Ephesians Sentence by Sentence: 1:7-10

Ἐν ᾧ ἔχομεν τὴν ἀπολύτρωσιν διὰ τοῦ αἳματος αὐτοῦ τὴν ἄφεσιν τῶν παραπτωμάτων κατὰ τὸ πλοῦτος τῆς χάριτος αὐτοῦ ἧς ἐπερίσσευσεν εἰς ἡμᾶς ἐν πάσῃ σοφίᾳ καὶ φρονήσει γνωρίσας ἡμῖν τὸ μυστήριον τοῦ θελήματος αὐτοῦ κατὰ τὴν εὐδοκίαν αὐτοῦ ἣν προέθετο ἐν αὐτῷ εἰς οἰκονομίαν τοῦ πληρώματος τῶν καιρῶν ἀνακεφαλαιώσασθαι τὰ πάντα ἐν τῷ Χριστῷ τὰ ἐπὶ τοῖς οὐρανοῖς καὶ τὰ ἐπὶ τῆς γῆς ἐν αὐτῷ. In the one whom we have redemption through his blood, the forgiveness of transgressions in accordance with the richness of his grace that abounds in us, he made known to us the mystery of his will in all wisdom and understanding in accordance with his good will that he set forth in him for an administration of the fullness of the times to sum up all things in Christ, all things in the heavens and all things on the earth in him.

In vv. 7-10, Paul actually continues from what he wrote in v. 6. In fact, it is arguable that this sentence (vv. 7-10) is actually part of the same sentence in vv. 3-6. The opening words Ἐν ᾧ tie this sentence (if we stick with the punctuation provided by Nesle Aland in the 27th edition) in with ἐν τῷ ἠγαπημένῳ from the previous sentence. Therefore, Paul is further discussing the person of Jesus Christ.

It is in Jesus Christ (dative of sphere) that we have redemption, and this redemption is provided by his blood (genitive of means). What is this redemption? It is the release from captivity (BDAG). Paul is specifically writing about the forgiveness (release of captivity) of transgressions. The word παράπτωμα has the idea of erroneous slips, but these slips can be willful or accidental (Liddell-Scott); the word can mean transgression, and it bears the idea of simply crossing the boundaries or stepping over the boundaries, which can be done willfully or accidentally. Transgression is thus trespassing—stepping over the boundary of a designated area that one is not to enter or cross into, whether intentionally or not. In the person of Jesus Christ, Paul states that we have been ransomed in full—our fines for trespassing have been completely paid—and this forgiveness is in line with the richness of his grace.

The grace of Jesus abounds in Paul and the recipients. The word ἐπερισσεύω means to have more than enough (Liddell-Scott), indicating that the grace that is within Paul and his recipients is more than enough to cover their transgressions.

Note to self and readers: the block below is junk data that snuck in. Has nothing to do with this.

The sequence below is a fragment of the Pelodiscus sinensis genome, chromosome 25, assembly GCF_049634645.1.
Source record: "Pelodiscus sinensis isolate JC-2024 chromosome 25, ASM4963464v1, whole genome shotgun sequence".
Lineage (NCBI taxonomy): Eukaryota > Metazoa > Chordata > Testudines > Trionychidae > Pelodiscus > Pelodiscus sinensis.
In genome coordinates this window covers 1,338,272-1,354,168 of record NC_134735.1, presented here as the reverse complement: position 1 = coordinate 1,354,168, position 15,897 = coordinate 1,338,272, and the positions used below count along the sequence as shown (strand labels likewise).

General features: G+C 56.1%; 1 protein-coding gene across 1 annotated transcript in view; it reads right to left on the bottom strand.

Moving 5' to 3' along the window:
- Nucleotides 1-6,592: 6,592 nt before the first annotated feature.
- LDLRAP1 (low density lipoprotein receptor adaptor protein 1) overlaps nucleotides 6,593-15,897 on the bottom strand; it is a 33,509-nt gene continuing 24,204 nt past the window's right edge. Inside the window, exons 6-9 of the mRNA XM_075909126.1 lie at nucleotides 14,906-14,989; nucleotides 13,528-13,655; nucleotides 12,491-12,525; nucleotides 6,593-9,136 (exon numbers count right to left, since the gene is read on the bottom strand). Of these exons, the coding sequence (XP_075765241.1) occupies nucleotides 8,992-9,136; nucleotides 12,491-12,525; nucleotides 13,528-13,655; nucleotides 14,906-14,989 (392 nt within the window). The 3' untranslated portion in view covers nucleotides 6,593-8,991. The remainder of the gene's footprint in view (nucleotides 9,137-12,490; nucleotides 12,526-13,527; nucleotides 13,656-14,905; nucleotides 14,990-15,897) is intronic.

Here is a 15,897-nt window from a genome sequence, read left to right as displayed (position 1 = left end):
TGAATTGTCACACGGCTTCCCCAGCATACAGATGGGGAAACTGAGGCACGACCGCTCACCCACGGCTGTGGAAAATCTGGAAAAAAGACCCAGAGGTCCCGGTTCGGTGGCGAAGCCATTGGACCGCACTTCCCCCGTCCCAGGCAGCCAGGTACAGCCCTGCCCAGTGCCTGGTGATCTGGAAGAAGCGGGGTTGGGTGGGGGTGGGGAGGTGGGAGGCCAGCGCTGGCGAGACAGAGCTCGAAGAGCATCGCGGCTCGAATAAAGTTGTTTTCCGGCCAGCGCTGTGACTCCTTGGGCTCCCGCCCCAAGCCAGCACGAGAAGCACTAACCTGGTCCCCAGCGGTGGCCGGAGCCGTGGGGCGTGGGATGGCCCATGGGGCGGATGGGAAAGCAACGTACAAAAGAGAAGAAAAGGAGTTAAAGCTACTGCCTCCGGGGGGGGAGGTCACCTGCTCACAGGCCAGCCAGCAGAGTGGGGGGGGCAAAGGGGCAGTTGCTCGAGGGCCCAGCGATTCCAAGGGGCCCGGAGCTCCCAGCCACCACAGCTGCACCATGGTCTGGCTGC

God now becomes the center of the focus of Paul’s words. It is God who makes his will known—even though it is a mystery to us, and he has made it known to us in all wisdom and understanding. The phrase ἐν πάσῃ σοφίᾳ καὶ φρονήσει is a dative of means, and therefore we see that God has made his will known to us by means of wisdom and understanding. It is by wisdom and understanding that we know God’s will. God made his will known to us in accordance with his good will or intention. That good will was set forth or displayed in the person of Jesus Christ (again, dative of sphere).

God set forth his good will in Christ for an administration of the fullness of the times. What in the world does that mean? I’m glad you asked, let me tell you. The word οἰκονομία is not administration here, but plan (Liddell-Scott). God has ordered a specific plan in which it will come to a full and complete end (i.e., fullness of the times). This plan is significantly tied in with God’s making the mystery of his will known to Paul and the recipients. Evidently, this plan is part of the mystery. However, it is in Christ that this mysterious plan is summed up. The word ἀνακεφαλαιόω is an infinitive that indicates means. Christ is the means by which God sums up all things, both in heaven and on earth. We see more datives of sphere, where the two spheres—the heavenly and the earthly—are brought together in another sphere—Jesus Christ. Paul is emphatically demonstrating that Christ is the one in whom all things will be summed up or brought together in the end—i.e., everything will find its conclusion in him.

In the one whom we have redemption through his blood, the forgiveness of transgressions in accordance with the richness of his grace, which overflows in us, he made known to us the mystery of his will through all wisdom and understanding in accordance with his good will that he displayed in him for a plan when the times are full to bring everything together in Christ, all things in the heavens and all things on the earth in him.

The blood of Jesus Christ is the source of our redemption–the release from captivity. This redemption is in line with the overflowing grace of Jesus that is in us. We have all the grace we need to redeem us from our transgressions and then some left over. No transgression of ours is not covered in the grace of Christ. Furthermore, God has made known his good purposes and plans in the person of Jesus Christ, the one in whom we are identified to be in. It is in Christ that all things will be brought together. All things in heaven, and all things on earth will be brought together in Christ when time has reached its fullness.